3. Liquidity Risk: The risk that an investor will not be able to buy or sell an investment quickly at a fair price. This risk can be divided in risk at the securities level, as single securities may lack the liquidity need for a given transaction, and a political risk, as measures taken by governments such as capital controls or sanctions can freeze all assets held in or by investors from the affected country.

4. Inflation Risk: The risk that inflation will erode the purchasing power of investment returns.

5. Political Risk: The risk that political changes or instability in a country can affect investment returns and/or the ability to transfer assets to or out of a country (Please see liquidity risk for example).

6. Reinvestment Risk: The risk that future cash flows (e.g., coupon payments or dividends) will have to be reinvested at a lower potential return than the original investment. This risk is also relevant if a fund or ETF is liquidated by the fund/ETF promoter, since the investor may not find an appropriate follow up investment.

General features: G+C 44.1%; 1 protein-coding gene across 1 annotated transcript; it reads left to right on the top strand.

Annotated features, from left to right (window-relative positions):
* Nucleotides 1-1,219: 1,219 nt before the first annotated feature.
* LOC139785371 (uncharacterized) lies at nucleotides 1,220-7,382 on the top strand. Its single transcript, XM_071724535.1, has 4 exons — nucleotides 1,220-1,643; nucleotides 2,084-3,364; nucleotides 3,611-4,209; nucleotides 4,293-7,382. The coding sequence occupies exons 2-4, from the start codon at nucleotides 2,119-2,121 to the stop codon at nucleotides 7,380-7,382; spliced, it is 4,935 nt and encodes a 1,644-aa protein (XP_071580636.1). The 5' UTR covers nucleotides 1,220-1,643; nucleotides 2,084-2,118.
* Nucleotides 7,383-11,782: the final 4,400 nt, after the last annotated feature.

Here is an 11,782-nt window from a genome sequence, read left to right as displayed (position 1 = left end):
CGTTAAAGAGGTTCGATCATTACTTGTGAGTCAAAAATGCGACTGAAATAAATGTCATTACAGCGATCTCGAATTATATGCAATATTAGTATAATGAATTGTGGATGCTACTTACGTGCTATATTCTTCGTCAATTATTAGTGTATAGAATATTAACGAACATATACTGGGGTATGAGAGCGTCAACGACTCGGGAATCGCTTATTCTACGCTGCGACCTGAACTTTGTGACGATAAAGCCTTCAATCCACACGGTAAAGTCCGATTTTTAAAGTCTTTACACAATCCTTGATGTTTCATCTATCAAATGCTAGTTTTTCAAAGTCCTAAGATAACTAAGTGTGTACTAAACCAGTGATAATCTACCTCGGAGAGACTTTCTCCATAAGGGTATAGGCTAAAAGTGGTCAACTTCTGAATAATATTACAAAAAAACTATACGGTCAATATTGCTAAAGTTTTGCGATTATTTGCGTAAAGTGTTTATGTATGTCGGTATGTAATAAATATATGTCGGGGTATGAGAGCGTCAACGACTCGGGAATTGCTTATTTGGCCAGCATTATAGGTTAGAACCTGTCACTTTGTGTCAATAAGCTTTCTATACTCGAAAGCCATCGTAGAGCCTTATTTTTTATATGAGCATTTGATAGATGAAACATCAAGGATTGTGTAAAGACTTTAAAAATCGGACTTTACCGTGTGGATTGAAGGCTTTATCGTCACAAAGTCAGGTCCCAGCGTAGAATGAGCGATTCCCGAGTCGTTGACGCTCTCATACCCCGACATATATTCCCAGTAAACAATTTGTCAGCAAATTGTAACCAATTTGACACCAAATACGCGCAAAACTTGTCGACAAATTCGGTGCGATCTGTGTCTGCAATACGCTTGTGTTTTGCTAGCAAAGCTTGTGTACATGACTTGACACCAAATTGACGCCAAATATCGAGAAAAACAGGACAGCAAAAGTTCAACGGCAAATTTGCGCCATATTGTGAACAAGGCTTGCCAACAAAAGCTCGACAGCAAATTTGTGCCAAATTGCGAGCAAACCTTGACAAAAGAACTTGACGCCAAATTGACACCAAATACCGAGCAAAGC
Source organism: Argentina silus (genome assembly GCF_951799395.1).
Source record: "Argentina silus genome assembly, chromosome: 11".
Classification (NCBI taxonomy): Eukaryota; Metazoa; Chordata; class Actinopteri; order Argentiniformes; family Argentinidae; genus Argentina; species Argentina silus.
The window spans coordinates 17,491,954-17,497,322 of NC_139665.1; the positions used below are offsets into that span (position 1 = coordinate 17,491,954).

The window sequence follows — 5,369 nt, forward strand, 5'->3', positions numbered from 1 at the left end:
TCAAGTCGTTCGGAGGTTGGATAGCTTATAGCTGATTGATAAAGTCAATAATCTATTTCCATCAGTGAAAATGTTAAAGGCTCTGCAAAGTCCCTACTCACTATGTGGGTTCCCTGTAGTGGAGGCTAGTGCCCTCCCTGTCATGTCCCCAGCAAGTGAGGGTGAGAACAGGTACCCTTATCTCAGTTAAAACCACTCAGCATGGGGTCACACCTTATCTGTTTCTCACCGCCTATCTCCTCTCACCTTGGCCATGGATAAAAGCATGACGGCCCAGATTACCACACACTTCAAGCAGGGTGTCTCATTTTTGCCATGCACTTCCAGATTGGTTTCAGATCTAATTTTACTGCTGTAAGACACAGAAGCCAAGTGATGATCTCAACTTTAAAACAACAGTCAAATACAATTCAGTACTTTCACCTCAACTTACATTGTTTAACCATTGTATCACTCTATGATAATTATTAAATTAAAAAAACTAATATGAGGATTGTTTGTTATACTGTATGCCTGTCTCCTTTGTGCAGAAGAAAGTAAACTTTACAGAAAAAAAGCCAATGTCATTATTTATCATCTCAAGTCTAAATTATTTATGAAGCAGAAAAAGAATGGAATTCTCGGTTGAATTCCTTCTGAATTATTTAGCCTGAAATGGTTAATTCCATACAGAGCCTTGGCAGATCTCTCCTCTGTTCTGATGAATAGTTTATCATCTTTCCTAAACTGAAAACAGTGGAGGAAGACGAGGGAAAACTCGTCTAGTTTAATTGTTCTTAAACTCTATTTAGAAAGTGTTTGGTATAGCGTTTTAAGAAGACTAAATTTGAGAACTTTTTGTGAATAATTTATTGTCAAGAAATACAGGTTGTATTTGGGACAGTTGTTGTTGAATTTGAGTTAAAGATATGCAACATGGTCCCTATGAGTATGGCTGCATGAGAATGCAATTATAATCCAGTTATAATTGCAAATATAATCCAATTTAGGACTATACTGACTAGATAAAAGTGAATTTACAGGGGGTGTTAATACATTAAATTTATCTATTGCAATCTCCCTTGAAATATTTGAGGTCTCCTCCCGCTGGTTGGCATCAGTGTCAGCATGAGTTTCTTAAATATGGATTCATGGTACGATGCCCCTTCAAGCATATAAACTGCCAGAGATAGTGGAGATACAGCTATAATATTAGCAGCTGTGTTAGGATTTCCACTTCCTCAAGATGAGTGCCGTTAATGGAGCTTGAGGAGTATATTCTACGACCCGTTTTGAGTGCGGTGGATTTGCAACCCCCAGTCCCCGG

7. Sector Risk: The risk that a particular sector of the economy will perform poorly, affecting investments in that sector. This risk is especially relevant for those investors who invest in sector, themed, or factor-based funds and ETFs

8. Specific Risk the so-called Idiosyncratic Risk: The risk associated with a particular company or investment, independent of market movements. The risks range from wrong tactical or strategic decisions made by the management of a company to fraudulent financial reports. For mutual funds these risks include:

– Management (style) Risk: the respective fund or ETF may underperform its benchmark or the general market due to the investment philosophy (style) of the respective fund manager.

– Key Person Risk: the change of the leading fund manager or any other key person in the management process might have a large impact on the future performance of the respective fund.